Dutone-Screen Angles-Color Flashing

SteveSuffRIT

Well-known member
Hi Industry, just want to share with you a lab project we did in academia. Students printed a Duotone with dot-on-dot 45/45 angles, Moire with 45 & 50 angles, and Rosette with 45 & 65 angles. Used trigonometry to calculate screen angles, arctan(rise/run). Attached is a .doc with photos and a video.
 

Attachments

  • Duotone_Dot-Dot_Color Flashing.pdf
    241.2 KB · Views: 221
  • Duotone_Color FLASHING.mp4
    75.9 MB · Views: 0
  • Photo Finished Project.jpg
    Photo Finished Project.jpg
    1.4 MB · Views: 233

Alois Senefelder

Well-known member
Hello Steve,

Great to see a Printing Project that involved your students, especially that there is a "Fundamental" lack

of technical education in the USA - throughout what was "Blue Collar" manufacturing skills. Like most of those skills even in the

UK/EU went to CHINA, apart from Germany.

Regards, Alois
 

gordo

Well-known member
There are, IMHO, some critical issues with this exercise.

In the post, it's stated that the screen angle rotation is 20 degrees. 20° is the angle written on the plate and is the angle stated in the video.

But the PDF states: "Using a 30 degree screen angle rotation for the color ink will eliminate color flashing, and create a rosette pattern, but not a moire pattern.

So, is it 20° or 30°?

But that's not the big issue.

When two identical screens, as in this exercise, are overlaid and angled you will have moiré. What changes as the screen angles change is the frequency of the moiré. It's the frequency of the resulting moiré that determines its visibility. As the angle of the screens relative to one another increases the frequency of the moiré also increases but its visibility decreases. This is easy to demonstrate. Just print two identical screens onto a transparent substrate, overlay and rotate them at different angles. You can also do this virtually in PhotoShop. You can see that effect here at 5° and 10° offset:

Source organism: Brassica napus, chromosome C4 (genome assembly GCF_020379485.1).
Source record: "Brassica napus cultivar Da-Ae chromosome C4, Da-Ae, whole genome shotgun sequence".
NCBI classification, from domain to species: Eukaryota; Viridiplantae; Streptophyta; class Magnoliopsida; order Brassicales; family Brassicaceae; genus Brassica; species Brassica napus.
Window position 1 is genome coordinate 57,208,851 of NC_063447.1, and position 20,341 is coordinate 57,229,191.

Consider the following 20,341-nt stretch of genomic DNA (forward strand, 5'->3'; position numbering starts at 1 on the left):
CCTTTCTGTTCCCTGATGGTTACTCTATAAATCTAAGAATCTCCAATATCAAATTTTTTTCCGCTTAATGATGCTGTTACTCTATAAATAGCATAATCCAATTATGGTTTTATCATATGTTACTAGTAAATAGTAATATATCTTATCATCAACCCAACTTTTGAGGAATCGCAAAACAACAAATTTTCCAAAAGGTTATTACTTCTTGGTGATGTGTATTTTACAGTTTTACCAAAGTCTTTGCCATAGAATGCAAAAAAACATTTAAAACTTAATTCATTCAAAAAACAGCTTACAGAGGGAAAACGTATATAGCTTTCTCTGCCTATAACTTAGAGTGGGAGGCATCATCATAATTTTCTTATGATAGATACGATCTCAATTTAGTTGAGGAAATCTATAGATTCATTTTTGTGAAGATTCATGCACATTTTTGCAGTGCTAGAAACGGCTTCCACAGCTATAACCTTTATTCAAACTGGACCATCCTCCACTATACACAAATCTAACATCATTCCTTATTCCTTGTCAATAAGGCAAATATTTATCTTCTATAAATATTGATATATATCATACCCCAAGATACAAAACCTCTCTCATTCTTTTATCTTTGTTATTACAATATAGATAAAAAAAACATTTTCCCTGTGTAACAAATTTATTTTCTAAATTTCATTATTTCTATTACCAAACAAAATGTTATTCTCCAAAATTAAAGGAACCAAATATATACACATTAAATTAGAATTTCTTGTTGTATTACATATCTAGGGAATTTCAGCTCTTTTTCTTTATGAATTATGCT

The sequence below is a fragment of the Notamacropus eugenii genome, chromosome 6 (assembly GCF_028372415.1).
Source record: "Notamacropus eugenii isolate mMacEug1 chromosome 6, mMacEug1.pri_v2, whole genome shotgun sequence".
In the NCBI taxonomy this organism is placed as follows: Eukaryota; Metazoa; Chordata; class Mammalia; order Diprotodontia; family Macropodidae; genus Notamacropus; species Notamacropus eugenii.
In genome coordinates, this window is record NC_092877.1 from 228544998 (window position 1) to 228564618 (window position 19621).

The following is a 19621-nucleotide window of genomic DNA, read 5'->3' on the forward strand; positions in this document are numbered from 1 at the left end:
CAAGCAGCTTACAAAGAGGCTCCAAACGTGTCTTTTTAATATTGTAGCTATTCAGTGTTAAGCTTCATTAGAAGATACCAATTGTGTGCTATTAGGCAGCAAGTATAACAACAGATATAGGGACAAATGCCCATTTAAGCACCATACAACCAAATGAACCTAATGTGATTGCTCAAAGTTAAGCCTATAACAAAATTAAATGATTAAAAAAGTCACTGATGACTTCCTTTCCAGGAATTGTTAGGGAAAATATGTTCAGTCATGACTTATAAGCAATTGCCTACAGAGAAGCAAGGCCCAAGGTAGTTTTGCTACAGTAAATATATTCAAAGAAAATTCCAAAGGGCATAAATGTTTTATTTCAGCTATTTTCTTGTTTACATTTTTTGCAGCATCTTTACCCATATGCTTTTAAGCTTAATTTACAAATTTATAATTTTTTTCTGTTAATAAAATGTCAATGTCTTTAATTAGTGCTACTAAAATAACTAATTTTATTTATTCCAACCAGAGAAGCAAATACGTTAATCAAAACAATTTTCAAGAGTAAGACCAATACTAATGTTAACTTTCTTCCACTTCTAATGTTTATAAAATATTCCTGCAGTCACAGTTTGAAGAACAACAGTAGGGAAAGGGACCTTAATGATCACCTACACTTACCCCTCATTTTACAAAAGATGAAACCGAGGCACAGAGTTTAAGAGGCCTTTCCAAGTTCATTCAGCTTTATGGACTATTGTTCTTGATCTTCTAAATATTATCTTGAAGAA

5 10 degrees.jpg


And now 15° and 25°
15 20 degrees.jpg


Smaller moiré structures are simply smaller - and smaller things are simply harder to see.

The least visible (highest frequency) moiré pattern will be at 45 degrees. So I don't think it's correct to say that a 30 degree angle rotation creates: "a rosette pattern, but not a moire pattern".

The "flashing" is just the higher visibility of a low frequency moiré created when two screens are overlaid at the same angle but misregistered.

The color shift (color flash) that results is caused by an entirely different mechanism.

Going down the rabbit hole on rosettes...

A rosettes has a frequency 1/2 that of the screen frequency that created it. So, a 150 lpi screen would create rosettes with an equivalent 75 lpi frequency. That, and the fact that the rosette that's formed at that frequency is a fairly large structure means that certain color screen builds - especially the purples - can appear grainy/noisy in large, flat, color areas as the eye can easily see the rosettes.
 
Last edited:

Macmann

Well-known member
Gordo the two identical screens caught my attention as well - no printer would ever do this. The truly scary thing is what happens to the decades of knowledge in our noggins when we achieve room temperature? Oh well, off to the scooter store. :)
 

gordo

Well-known member
Gordo the two identical screens caught my attention as well - no printer would ever do this. The truly scary thing is what happens to the decades of knowledge in our noggins when we achieve room temperature? Oh well, off to the scooter store. :)
Starting with dot on dot and then gradually shifting one screen's angle is a good way to demonstrate the rational behind screen angles. What's scary is if what happens with overlaid screens is misunderstood or simply wrong.
 

What About Profitability?

Canon
What about Profitability?
Offset yields new advantages

Read All About It

   
Top